Data warehouses are not easy to build. Their design requires a way of thinking at odds with the manner in which traditional computer systems are developed. Their construction requires radical restructuring of vast amounts of data, often of dubious or inconsistent quality, drawn from numerous heterogeneous sources. Their implementation strains the limits of today's information technology. Not surprisingly, a very large number of data warehouse projects fail.
We meet people in a wide variety of industries who want to build data warehouses. Given the challenges they will face, we start by making sure the effort is worth the trouble. One of the first questions we always ask is, “Why do you want to build a data warehouse?” Frequently, we get replies like the following:
“Because we need to clean up our customer data.”
“To centralize enterprise data in a single repository.”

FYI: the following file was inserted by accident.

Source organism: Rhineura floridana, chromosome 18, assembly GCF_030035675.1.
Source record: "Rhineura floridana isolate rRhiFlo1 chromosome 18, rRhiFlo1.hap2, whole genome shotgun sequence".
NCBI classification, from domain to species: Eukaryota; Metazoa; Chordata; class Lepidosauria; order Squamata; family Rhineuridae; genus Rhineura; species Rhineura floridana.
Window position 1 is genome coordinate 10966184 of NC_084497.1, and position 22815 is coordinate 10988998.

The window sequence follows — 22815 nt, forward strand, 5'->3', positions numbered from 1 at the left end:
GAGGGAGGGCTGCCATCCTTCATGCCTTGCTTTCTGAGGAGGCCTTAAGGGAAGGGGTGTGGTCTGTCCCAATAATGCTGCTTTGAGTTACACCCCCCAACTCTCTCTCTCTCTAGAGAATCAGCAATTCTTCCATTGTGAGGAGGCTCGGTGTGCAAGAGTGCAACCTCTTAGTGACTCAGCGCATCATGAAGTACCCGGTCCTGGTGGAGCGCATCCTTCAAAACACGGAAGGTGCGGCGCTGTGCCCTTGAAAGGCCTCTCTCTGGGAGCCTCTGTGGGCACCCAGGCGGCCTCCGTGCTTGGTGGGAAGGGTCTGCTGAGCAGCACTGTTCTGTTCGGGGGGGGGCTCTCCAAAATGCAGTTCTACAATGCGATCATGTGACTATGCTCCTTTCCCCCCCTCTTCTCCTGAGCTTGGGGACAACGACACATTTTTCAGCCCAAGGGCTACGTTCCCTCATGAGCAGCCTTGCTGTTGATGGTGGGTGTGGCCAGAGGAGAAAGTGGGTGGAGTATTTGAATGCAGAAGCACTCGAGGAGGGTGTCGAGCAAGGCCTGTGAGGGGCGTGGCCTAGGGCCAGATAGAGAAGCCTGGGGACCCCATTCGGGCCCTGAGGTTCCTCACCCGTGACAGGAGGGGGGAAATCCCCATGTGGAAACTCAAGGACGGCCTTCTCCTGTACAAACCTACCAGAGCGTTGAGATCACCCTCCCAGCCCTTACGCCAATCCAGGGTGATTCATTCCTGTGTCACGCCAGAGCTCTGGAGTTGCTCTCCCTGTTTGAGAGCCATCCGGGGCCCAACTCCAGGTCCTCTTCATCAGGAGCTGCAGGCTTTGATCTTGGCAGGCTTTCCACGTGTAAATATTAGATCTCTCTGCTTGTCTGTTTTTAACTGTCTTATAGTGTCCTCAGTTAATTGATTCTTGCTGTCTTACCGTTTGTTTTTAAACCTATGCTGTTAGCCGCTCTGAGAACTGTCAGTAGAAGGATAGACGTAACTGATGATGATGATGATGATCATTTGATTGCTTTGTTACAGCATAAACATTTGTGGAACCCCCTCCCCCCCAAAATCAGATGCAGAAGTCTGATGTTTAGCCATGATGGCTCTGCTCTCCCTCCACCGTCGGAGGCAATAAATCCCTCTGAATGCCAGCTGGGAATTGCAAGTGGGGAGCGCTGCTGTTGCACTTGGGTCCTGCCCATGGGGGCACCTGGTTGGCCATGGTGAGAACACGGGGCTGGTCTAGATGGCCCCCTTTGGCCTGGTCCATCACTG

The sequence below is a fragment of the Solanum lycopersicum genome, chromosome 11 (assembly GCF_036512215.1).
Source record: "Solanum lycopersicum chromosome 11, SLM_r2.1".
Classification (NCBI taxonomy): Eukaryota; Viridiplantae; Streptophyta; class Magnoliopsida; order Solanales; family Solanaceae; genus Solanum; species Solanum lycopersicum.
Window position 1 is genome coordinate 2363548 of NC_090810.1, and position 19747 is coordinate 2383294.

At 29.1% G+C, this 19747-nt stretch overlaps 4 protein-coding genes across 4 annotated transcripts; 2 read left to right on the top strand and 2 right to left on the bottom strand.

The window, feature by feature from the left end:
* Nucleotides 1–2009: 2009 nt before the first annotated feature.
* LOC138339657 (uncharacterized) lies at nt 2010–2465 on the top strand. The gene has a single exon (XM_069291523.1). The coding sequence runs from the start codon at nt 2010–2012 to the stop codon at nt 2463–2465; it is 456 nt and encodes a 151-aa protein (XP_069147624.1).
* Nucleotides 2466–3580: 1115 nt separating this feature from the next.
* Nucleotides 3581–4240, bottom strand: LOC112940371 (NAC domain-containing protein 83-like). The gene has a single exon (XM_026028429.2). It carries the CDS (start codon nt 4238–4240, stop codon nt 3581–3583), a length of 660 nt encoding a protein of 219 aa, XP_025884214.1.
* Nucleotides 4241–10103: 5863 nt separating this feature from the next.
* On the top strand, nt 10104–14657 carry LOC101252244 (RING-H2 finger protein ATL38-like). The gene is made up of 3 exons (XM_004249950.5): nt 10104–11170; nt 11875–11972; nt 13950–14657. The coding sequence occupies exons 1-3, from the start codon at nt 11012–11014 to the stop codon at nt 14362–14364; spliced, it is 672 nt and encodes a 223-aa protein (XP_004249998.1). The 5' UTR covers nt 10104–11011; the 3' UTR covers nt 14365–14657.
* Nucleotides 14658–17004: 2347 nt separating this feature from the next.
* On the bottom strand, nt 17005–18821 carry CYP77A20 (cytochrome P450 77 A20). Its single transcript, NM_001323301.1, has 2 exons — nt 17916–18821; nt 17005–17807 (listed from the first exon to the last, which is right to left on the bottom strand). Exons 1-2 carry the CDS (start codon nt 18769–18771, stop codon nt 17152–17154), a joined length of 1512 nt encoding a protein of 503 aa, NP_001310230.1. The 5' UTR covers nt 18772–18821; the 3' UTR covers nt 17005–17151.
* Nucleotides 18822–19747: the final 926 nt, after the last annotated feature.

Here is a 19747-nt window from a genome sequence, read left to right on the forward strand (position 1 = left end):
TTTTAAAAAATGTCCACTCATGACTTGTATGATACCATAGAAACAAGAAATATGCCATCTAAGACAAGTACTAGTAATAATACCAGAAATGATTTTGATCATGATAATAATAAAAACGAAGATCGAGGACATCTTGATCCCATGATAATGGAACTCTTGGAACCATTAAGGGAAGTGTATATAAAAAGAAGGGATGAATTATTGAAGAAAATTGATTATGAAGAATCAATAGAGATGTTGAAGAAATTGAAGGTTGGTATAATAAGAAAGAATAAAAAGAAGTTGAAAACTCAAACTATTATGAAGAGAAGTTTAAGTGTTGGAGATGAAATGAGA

“So that we can write queries that come back from the database quickly.”
“To keep our historic data on line.”
Each of these answers focuses on a technological component or process. While some of them may be among the valid technical objectives of a data warehouse, none of these answers are reason enough to build one. Unless there are better reasons that have gone unstated, each of these projects will likely fail. Technology for its own sake serves no one.
Successful data warehouses are built for one reason: to answer business questions. The nature of the questions to be addressed will vary, but the intention ...